Feb 09 - 15, 2009

The equity market in Pakistan is still facing uncertain situation due to host of issues including economic meltdown, political instability, external security threats, internal law & order situation, high interest rate, liquidity crunch, high exchange rate, current account deficit and trade deficit.

Market people are of the view that the current load shedding in the country has left devastating impacts on the country's economy as it rendered hundreds and thousands of people jobless, besides causing negative vibes on overall country's economic situation, which also impacted the equity market.

Despite ever lowest levels of scrip, brokers and small investors are showing reluctance in picking up shares of their choice. In fact, they are staying away from the market because they had already suffered huge losses. However, some brokers are of the view that the market is passing through critical phase and if the country's economic and political situation moves into right direction, the market may come out of present phase in August or September this year.

Moreover, National Assembly Standing Committee on Finance and Revenue in its meeting approved the Stock Exchanges (Corporatisation, Demutualization and Integration) Bill 2008.

A senior member of the Lahore Stock Exchange (LSE) told PAGE that the Bill would facilitate the Corporatisation, Demutualization and Integration of Stock Exchanges in the country. The representatives of all three Stock Exchanges and small investors supported the government for its early enactment so as to ensure transparency.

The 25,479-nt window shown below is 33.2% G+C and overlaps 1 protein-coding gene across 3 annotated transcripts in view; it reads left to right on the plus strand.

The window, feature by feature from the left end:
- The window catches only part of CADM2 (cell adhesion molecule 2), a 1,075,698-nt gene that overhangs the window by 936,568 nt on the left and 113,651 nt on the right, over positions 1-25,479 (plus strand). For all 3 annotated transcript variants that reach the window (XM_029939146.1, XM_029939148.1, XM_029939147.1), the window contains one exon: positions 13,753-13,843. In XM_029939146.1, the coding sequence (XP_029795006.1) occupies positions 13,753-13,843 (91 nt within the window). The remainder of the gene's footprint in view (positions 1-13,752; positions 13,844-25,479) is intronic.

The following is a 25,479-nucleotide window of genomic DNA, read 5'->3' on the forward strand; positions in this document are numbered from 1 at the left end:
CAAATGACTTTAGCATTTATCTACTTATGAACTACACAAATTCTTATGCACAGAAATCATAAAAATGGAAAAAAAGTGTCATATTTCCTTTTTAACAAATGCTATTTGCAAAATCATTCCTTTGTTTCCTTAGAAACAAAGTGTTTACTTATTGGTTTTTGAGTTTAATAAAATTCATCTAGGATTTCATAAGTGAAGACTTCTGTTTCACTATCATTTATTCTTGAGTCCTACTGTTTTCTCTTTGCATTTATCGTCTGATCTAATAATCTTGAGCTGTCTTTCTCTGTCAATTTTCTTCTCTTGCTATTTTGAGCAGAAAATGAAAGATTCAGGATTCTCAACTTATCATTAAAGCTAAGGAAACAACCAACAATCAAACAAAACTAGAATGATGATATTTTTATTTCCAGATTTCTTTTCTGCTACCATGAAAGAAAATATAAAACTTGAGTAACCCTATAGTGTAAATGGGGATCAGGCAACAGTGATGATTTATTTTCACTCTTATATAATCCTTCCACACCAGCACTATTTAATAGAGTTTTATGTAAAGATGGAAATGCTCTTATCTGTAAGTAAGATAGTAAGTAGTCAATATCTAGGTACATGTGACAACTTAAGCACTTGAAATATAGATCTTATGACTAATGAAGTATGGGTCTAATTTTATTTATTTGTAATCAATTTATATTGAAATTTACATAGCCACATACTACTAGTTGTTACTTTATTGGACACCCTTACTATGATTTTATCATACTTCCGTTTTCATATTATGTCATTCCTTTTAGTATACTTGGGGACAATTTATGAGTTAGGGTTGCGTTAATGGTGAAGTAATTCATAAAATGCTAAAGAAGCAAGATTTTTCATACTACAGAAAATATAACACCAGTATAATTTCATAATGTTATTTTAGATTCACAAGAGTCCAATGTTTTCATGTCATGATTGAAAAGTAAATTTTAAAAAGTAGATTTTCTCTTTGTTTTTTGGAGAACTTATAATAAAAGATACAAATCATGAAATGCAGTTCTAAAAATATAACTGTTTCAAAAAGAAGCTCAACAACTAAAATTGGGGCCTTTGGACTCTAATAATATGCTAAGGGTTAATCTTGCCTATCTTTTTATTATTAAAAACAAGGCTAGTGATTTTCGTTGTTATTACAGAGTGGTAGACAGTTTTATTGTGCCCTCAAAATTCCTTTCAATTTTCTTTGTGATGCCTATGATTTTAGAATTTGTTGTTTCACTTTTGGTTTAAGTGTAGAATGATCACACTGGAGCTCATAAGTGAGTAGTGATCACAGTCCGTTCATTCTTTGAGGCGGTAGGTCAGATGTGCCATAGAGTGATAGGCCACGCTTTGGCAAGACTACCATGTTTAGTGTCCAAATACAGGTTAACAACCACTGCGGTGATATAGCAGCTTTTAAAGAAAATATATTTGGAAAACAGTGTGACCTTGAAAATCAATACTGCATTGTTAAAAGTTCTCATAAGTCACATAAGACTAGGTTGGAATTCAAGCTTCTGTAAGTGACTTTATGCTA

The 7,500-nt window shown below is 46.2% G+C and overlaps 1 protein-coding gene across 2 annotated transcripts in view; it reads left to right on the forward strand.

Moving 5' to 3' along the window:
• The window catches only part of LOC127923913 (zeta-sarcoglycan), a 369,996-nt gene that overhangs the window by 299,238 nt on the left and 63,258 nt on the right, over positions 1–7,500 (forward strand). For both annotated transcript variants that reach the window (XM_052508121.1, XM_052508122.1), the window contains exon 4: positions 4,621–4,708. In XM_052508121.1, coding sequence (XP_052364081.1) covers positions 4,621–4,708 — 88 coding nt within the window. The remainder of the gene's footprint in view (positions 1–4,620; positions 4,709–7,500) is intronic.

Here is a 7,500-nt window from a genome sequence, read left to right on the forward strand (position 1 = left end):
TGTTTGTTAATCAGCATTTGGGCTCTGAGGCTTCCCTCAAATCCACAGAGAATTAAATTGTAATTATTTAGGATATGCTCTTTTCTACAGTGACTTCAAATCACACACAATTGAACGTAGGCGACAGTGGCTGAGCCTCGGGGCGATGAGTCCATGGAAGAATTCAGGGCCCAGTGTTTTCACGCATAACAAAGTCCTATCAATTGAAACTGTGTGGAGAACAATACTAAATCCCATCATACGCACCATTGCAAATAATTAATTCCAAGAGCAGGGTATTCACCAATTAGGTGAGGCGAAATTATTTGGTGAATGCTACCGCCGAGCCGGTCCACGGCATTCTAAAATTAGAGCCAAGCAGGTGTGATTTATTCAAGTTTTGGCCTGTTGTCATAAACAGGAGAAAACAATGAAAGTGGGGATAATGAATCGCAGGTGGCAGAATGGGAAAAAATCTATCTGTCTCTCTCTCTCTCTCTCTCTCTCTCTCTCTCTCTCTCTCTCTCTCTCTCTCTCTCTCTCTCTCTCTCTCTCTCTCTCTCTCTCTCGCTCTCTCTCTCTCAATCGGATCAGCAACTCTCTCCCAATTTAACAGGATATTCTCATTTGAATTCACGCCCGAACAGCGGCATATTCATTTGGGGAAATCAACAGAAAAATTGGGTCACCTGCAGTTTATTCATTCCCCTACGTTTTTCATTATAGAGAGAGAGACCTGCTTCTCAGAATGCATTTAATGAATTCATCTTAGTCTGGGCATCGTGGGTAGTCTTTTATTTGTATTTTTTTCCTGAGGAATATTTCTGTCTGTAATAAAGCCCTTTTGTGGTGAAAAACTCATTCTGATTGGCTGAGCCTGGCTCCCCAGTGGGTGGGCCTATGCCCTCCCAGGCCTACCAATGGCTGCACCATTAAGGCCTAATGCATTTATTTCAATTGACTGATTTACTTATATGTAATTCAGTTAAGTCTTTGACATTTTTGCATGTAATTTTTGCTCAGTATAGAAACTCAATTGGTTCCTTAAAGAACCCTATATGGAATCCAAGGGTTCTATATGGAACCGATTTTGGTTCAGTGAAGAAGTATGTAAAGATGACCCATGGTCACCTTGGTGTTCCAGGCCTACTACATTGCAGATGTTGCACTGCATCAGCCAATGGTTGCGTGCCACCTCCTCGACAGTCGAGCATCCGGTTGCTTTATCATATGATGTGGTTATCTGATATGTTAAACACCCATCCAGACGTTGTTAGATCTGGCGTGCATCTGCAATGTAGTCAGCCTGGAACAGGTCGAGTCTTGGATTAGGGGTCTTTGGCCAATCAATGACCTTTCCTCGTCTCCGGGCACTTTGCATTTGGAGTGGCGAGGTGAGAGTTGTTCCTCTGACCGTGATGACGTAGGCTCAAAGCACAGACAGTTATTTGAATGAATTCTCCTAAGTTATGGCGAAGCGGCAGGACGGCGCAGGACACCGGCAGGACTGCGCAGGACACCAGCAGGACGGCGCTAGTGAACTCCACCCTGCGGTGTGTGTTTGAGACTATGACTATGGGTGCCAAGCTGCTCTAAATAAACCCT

They said that Pakistan would come at par with the rest of developed world in the investment sector. With the demutualization, ownership and the trading rights will be segregated and the governance will improve as the malpractice will be minimized. The Stock Exchanges will become Public Limited Companies by shares instead of Public Limited Companies by guarantee. The existing members cannot keep more than 40 percent of the shares while the remaining 60 percent shares will be sold to the general public and investors, he added.

Moreover, market people said that share prices of Pakistani cement companies have come down by up to 90 percent with the consumption of the commodity in the local market showing a negative growth of nearly 16 percent during the last six months compared to the same period last year.

They were of the view that enhanced cost of bank borrowing, high taxation, shortage of electricity and gas are badly affecting the cement industry.